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Represent Your Company With Style - Presentation Tips for Executives
By Steve Kaye   Printer Friendly Version

Someday, it is going to happen. You may be eating dinner, you may be attending a party, or you may be enjoying a luncheon; and someone will interrupt your serenity by asking you to say a few words.

What do you do? Here are tips to help you bring success to the event and credit to your role as a leader.

Be Prepared
Recognize that if you are the supervisor, manager, or top executive attending a company event, there is at least a 99.9% chance that you will be called upon to speak. This includes retirement dinners, company picnics, service award banquets, conferences, management retreats, holiday luncheons, and (even) informal parties.

Begin by contacting the person organizing the event to ask if you will be called upon to speak. If the planner seems uncertain, you may want to volunteer. This puts you in control of what follows. Then ask key questions, such as:
  • What is the theme for the event? (You will need to refer to this during your presentation.)
  • How long do you want me to speak? (Speaking for too long can ruin the event.)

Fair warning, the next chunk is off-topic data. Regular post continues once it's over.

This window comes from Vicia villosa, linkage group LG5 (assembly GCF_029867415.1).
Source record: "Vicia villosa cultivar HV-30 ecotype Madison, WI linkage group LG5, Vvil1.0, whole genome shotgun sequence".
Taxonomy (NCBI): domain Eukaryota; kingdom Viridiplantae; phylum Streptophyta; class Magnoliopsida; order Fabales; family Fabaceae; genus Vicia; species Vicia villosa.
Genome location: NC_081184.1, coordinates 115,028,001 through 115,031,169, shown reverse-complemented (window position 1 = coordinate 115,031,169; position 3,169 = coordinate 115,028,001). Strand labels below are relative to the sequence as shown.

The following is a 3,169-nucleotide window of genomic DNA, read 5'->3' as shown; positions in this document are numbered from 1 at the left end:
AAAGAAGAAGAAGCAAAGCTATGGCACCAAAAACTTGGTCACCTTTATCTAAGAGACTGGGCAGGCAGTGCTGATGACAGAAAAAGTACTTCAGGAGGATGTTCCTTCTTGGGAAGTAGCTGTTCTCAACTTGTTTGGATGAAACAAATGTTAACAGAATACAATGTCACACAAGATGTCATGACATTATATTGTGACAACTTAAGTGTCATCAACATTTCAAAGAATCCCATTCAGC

• Who will be in the audience? (You will want to tune your message to the audience as well as recognize any important people.)
  • What type of presentation do you want? (Let the planner help you identify what to say.)
  • What types of presentations have worked in the past? (Let the planner coach you on what leads to success.)
  • What should I avoid? (This includes topics that will offend, disturb, or upset the audience. It also provides another opportunity to obtain coaching from the planner.)


You may know the answers to most of these questions. The value in asking them is to initiate a dialogue with the planner to define your role. If you disagree with the planner's requests, then counter with offers to provide what you consider appropriate. The key here is to establish a mutual understanding of what you will say and how it contributes to the event. This avoids surprises for you, the planner, and the audience. It also avoids embarrassing mistakes.

Of course, you may choose to decline to speak at the event. If the nature of the event requires an official statement from a company representative, then recommend someone else. This will protect you from hearing something like, "Our president, Pat, is here tonight. And while Pat refused to speak, we're sure you were just kidding. Ha ha ha. So, come on up here anyway and say a few words!"

Some executives believe that they can skip this step. And maybe they can. In many cases, however, their impromptu presentation creates a very different impression than what they think it does. Even seasoned professional speakers prepare for presentations that they have delivered hundreds of times.

Be Rehearsed
Once you know what is expected, then plan what you will say. What message do you want to convey? What points do you want to make? What impression do you want to leave?

Take the time to prepare an outline of your talk. If possible, write out your first and last sentences. These are the most important parts of your presentation, and you will deliver them best when you know them exactly.